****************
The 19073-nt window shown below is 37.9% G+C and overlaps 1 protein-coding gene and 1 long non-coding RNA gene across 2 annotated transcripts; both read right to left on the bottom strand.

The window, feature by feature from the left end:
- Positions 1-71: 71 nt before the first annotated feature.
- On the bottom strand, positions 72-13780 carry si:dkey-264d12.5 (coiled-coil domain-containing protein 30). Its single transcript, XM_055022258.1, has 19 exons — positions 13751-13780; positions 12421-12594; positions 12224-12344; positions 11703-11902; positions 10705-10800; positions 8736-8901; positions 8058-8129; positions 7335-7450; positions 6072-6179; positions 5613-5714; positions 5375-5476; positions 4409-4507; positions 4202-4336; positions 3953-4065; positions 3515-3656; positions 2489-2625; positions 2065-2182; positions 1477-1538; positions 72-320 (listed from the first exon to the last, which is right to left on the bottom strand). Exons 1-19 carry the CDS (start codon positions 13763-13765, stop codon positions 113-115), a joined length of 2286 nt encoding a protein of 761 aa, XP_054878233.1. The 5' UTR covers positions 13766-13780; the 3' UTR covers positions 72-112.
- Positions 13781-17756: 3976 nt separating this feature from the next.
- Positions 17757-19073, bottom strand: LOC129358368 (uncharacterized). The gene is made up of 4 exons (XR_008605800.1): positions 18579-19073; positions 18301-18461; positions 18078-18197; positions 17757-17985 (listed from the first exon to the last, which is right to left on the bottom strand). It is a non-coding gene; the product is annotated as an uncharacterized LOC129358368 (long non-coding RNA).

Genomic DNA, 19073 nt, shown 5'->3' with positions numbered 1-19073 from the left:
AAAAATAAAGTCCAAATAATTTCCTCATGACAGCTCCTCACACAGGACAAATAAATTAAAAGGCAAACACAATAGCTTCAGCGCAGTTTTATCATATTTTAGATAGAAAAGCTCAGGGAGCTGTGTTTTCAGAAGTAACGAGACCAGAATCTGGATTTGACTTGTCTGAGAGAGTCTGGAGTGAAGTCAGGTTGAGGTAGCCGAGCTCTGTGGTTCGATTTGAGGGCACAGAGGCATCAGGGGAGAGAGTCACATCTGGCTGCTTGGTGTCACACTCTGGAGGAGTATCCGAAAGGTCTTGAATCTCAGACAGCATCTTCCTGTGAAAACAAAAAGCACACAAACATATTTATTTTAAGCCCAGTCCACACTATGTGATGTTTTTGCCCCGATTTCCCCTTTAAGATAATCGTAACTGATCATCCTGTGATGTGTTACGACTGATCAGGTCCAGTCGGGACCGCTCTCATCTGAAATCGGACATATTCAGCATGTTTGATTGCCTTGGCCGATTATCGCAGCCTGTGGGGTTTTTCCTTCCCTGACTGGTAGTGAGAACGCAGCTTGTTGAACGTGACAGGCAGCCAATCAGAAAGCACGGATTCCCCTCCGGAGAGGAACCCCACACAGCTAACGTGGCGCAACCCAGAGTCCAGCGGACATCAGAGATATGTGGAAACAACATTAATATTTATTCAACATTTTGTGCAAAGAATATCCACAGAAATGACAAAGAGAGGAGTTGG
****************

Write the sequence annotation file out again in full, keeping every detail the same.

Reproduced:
The 19073-nt window shown below is 37.9% G+C and overlaps 1 protein-coding gene and 1 long non-coding RNA gene across 2 annotated transcripts; both read right to left on the bottom strand.

The window, feature by feature from the left end:
- Positions 1-71: 71 nt before the first annotated feature.
- On the bottom strand, positions 72-13780 carry si:dkey-264d12.5 (coiled-coil domain-containing protein 30). Its single transcript, XM_055022258.1, has 19 exons — positions 13751-13780; positions 12421-12594; positions 12224-12344; positions 11703-11902; positions 10705-10800; positions 8736-8901; positions 8058-8129; positions 7335-7450; positions 6072-6179; positions 5613-5714; positions 5375-5476; positions 4409-4507; positions 4202-4336; positions 3953-4065; positions 3515-3656; positions 2489-2625; positions 2065-2182; positions 1477-1538; positions 72-320 (listed from the first exon to the last, which is right to left on the bottom strand). Exons 1-19 carry the CDS (start codon positions 13763-13765, stop codon positions 113-115), a joined length of 2286 nt encoding a protein of 761 aa, XP_054878233.1. The 5' UTR covers positions 13766-13780; the 3' UTR covers positions 72-112.
- Positions 13781-17756: 3976 nt separating this feature from the next.
- Positions 17757-19073, bottom strand: LOC129358368 (uncharacterized). The gene is made up of 4 exons (XR_008605800.1): positions 18579-19073; positions 18301-18461; positions 18078-18197; positions 17757-17985 (listed from the first exon to the last, which is right to left on the bottom strand). It is a non-coding gene; the product is annotated as an uncharacterized LOC129358368 (long non-coding RNA).

Genomic DNA, 19073 nt, shown 5'->3' with positions numbered 1-19073 from the left:
AAAAATAAAGTCCAAATAATTTCCTCATGACAGCTCCTCACACAGGACAAATAAATTAAAAGGCAAACACAATAGCTTCAGCGCAGTTTTATCATATTTTAGATAGAAAAGCTCAGGGAGCTGTGTTTTCAGAAGTAACGAGACCAGAATCTGGATTTGACTTGTCTGAGAGAGTCTGGAGTGAAGTCAGGTTGAGGTAGCCGAGCTCTGTGGTTCGATTTGAGGGCACAGAGGCATCAGGGGAGAGAGTCACATCTGGCTGCTTGGTGTCACACTCTGGAGGAGTATCCGAAAGGTCTTGAATCTCAGACAGCATCTTCCTGTGAAAACAAAAAGCACACAAACATATTTATTTTAAGCCCAGTCCACACTATGTGATGTTTTTGCCCCGATTTCCCCTTTAAGATAATCGTAACTGATCATCCTGTGATGTGTTACGACTGATCAGGTCCAGTCGGGACCGCTCTCATCTGAAATCGGACATATTCAGCATGTTTGATTGCCTTGGCCGATTATCGCAGCCTGTGGGGTTTTTCCTTCCCTGACTGGTAGTGAGAACGCAGCTTGTTGAACGTGACAGGCAGCCAATCAGAAAGCACGGATTCCCCTCCGGAGAGGAACCCCACACAGCTAACGTGGCGCAACCCAGAGTCCAGCGGACATCAGAGATATGTGGAAACAACATTAATATTTATTCAACATTTTGTGCAAAGAATATCCACAGAAATGACAAAGAGAGGAGTTGG